Three of the references were directed toward containers with movable dividers used to separate solid items such as screws or bolts. (See figure). In determining that those references were non-analogous, the court first considered the problem being solved by Klein and arrived upon a somewhat narrowly defined single problem of: “making a nectar feeder with a movable divider to prepare different ratios of sugar and water for different animals.” The court then quickly concluded that the three solid item separators were not pertinent to Klein’s problem “since none of these three references shows a partitioned container that is adapted to receive water or contain it long enough to be able to prepare different
ratios in the different compartments.”
The two remaining references were directed at dividing liquids that would be later mixed. The court found neither of these pertinent to Klein’s invention because they did not address the multiple ratio problem and did not have movable dividers.
Because none of the references were pertinent the obviousness conclusion had no basis.
(As a note, the Federal Circuit did not address whether any of the references were in the same field of endeavor because the USPTO had based its rejection only on the reasonably pertinent test for analogous art.)
Singular Narrow Purpose of the Invention: One explanation for Klein’s success on appeal is the singular narrow purpose of his invention. The narrow purpose then allowed him to argue that the cited references were well outside of that purpose. On appeal, the USPTO Solicitor had argued that the problem being solved was really a broader “compartment separation problem.” However, the Federal Circuit rejected that argument as untimely because it had not been raised before the Board of Patent Appeals, citing Sec. & Exch. Comm’n v. Chenery Corp., 318 U.S. 80, 94 (1943) (“[A]n administrative order cannot be upheld unless the grounds upon which the agency acted in exercising its powers were those upon which its action can be sustained.”). Going forward, a savvy Board of Patent Appeals may alter its approach and more broadly define the problem being solved.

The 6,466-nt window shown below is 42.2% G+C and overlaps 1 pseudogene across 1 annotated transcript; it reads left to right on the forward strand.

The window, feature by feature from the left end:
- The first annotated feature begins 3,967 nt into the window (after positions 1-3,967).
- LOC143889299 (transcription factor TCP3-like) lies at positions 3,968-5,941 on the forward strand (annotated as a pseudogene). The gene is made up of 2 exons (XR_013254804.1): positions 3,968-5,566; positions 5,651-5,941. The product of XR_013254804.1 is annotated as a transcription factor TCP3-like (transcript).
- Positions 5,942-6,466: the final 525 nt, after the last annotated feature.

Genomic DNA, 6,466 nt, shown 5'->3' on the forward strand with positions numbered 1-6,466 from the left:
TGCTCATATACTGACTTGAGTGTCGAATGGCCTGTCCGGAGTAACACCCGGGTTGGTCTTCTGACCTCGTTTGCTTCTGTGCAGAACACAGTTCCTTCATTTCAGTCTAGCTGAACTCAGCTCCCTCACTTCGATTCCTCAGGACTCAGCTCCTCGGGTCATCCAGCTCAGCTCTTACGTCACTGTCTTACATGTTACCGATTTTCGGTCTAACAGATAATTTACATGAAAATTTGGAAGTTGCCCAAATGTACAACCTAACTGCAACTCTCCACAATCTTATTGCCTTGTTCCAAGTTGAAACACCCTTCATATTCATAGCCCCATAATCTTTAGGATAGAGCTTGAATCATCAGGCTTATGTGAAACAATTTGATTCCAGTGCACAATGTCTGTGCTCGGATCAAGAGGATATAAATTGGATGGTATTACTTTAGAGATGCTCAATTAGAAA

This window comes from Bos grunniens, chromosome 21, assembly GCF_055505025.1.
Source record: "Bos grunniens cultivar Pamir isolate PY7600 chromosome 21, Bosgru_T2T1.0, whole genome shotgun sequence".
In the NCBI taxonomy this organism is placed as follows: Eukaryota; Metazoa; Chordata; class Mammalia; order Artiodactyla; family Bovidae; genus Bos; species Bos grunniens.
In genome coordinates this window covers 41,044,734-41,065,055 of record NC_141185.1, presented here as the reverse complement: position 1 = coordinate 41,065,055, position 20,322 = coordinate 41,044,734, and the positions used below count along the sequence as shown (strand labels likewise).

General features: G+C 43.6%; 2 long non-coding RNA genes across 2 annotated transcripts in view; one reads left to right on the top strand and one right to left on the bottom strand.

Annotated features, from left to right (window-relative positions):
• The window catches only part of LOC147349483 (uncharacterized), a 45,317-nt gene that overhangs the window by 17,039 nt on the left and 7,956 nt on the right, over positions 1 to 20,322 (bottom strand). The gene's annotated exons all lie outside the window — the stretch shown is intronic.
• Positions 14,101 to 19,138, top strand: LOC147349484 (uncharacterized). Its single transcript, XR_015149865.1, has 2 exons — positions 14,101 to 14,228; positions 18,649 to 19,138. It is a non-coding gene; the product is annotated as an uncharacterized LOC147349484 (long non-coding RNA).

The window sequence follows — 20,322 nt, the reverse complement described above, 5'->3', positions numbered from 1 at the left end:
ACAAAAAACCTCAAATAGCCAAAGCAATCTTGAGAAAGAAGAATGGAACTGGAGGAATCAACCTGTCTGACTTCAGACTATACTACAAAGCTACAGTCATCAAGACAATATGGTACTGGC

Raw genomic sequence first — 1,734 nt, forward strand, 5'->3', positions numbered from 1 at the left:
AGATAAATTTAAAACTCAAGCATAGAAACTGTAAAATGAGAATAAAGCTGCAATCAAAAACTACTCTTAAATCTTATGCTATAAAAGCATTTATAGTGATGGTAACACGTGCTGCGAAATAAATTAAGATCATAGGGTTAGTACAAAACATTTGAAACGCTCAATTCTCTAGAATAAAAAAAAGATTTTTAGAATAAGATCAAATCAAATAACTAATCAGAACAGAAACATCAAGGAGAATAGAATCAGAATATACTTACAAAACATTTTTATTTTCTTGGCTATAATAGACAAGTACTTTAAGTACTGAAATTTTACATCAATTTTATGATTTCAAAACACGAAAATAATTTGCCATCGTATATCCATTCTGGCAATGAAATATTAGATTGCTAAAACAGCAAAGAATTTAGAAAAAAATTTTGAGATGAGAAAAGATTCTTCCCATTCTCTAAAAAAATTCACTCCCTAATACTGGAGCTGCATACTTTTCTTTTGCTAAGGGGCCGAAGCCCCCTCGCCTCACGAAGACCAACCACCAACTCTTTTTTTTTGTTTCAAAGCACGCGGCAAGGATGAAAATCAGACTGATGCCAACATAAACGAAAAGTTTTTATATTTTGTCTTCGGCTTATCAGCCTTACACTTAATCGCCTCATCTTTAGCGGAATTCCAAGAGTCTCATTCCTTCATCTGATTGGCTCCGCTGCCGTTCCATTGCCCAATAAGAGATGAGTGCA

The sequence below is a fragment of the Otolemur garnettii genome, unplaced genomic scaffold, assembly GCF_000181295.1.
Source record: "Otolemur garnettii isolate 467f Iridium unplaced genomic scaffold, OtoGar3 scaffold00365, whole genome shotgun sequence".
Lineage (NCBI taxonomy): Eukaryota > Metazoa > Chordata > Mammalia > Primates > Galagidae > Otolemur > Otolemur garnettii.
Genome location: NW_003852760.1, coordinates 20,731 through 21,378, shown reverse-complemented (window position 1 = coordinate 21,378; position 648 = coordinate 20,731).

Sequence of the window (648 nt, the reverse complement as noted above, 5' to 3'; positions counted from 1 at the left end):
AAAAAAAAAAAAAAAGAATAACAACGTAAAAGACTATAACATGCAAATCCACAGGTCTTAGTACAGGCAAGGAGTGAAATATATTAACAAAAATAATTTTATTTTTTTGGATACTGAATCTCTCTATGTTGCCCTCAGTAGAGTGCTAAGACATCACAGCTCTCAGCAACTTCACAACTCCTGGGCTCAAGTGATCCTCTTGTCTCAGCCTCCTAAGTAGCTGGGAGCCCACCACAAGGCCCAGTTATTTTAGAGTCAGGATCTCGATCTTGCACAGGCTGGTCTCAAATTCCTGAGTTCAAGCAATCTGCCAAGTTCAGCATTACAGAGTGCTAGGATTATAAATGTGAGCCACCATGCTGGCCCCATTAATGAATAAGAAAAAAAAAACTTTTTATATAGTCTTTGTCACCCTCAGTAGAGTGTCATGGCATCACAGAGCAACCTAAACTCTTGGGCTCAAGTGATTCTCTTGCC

Prior Art Addressing only Portions of Purpose: The most important aspect of the decision is likely the implicit holding that a prior art reference in a separate field of endeavor will not be analogous unless it is pertinent to the entire problem being solved. Here, all of the references were pertinent to some aspect of the stated problem, but they failed the test because none was related to the problem as a whole.
Duck, Duck, Goose: The force of the opinion is severely limited by the fact that the court did not cite or consider how the Supreme Court’s decision in KSR v. Teleflex altered the scope of analogous art. Although KSR did not directly discuss the analogous art test per se, the USPTO has previously interpreted that as expanding the scope of analogous art. See M.P.E.P. 2141.01(a).
The New Structure for Non-Obviousness Determinations: A criticism of KSR has been that it removed almost all structural methodology from the nonobviousness analysis and left the test too loose and open to subjectivity in decision making. If it sticks, the Klein approach to the consideration analogous art has the potential reinvigorate a more rule-based analysis.
- As mentioned above, Mr. Klein’s case is interesting because he has been largely representing himself pro se during the patent prosecution process. After Klein filed his own opening brief to the Federal Circuit, Louis Tompros of WilmerHale stepped in and likely transformed the case from a Rule 36 affirmance to a major win.
- Klein’s narrow “purpose” of the invention goes against common patent attorney practice because the narrow purpose can also lead courts to narrow the claim scope during claim construction and in their analysis of infringement under the doctrine of equivalents. Attorneys may want to rethink that approach in light of this case.